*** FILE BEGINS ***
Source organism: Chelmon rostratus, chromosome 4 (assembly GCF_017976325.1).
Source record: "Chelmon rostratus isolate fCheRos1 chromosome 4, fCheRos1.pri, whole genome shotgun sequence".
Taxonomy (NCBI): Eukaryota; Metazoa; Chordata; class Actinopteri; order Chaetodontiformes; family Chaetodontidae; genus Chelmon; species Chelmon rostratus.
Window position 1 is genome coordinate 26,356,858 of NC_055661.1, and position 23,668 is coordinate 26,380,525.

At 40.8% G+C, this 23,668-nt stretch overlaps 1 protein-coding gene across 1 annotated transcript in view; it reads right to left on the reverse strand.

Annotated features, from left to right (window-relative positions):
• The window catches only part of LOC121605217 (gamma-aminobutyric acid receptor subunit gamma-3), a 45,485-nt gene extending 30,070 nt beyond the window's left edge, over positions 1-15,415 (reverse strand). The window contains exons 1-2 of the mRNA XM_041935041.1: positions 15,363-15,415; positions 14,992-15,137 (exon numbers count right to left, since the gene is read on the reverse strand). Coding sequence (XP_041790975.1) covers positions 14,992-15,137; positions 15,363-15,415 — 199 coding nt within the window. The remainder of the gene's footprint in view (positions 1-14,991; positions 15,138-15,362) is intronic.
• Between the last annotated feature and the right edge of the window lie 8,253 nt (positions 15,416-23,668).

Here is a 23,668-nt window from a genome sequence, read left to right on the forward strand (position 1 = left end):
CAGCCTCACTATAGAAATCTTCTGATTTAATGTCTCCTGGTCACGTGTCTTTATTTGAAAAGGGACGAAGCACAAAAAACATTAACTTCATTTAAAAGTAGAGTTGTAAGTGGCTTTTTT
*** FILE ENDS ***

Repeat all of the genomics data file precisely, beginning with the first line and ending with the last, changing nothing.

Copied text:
Source organism: Chelmon rostratus, chromosome 4 (assembly GCF_017976325.1).
Source record: "Chelmon rostratus isolate fCheRos1 chromosome 4, fCheRos1.pri, whole genome shotgun sequence".
Taxonomy (NCBI): Eukaryota; Metazoa; Chordata; class Actinopteri; order Chaetodontiformes; family Chaetodontidae; genus Chelmon; species Chelmon rostratus.
Window position 1 is genome coordinate 26,356,858 of NC_055661.1, and position 23,668 is coordinate 26,380,525.

At 40.8% G+C, this 23,668-nt stretch overlaps 1 protein-coding gene across 1 annotated transcript in view; it reads right to left on the reverse strand.

Annotated features, from left to right (window-relative positions):
• The window catches only part of LOC121605217 (gamma-aminobutyric acid receptor subunit gamma-3), a 45,485-nt gene extending 30,070 nt beyond the window's left edge, over positions 1-15,415 (reverse strand). The window contains exons 1-2 of the mRNA XM_041935041.1: positions 15,363-15,415; positions 14,992-15,137 (exon numbers count right to left, since the gene is read on the reverse strand). Coding sequence (XP_041790975.1) covers positions 14,992-15,137; positions 15,363-15,415 — 199 coding nt within the window. The remainder of the gene's footprint in view (positions 1-14,991; positions 15,138-15,362) is intronic.
• Between the last annotated feature and the right edge of the window lie 8,253 nt (positions 15,416-23,668).

Here is a 23,668-nt window from a genome sequence, read left to right on the forward strand (position 1 = left end):
CAGCCTCACTATAGAAATCTTCTGATTTAATGTCTCCTGGTCACGTGTCTTTATTTGAAAAGGGACGAAGCACAAAAAACATTAACTTCATTTAAAAGTAGAGTTGTAAGTGGCTTTTTT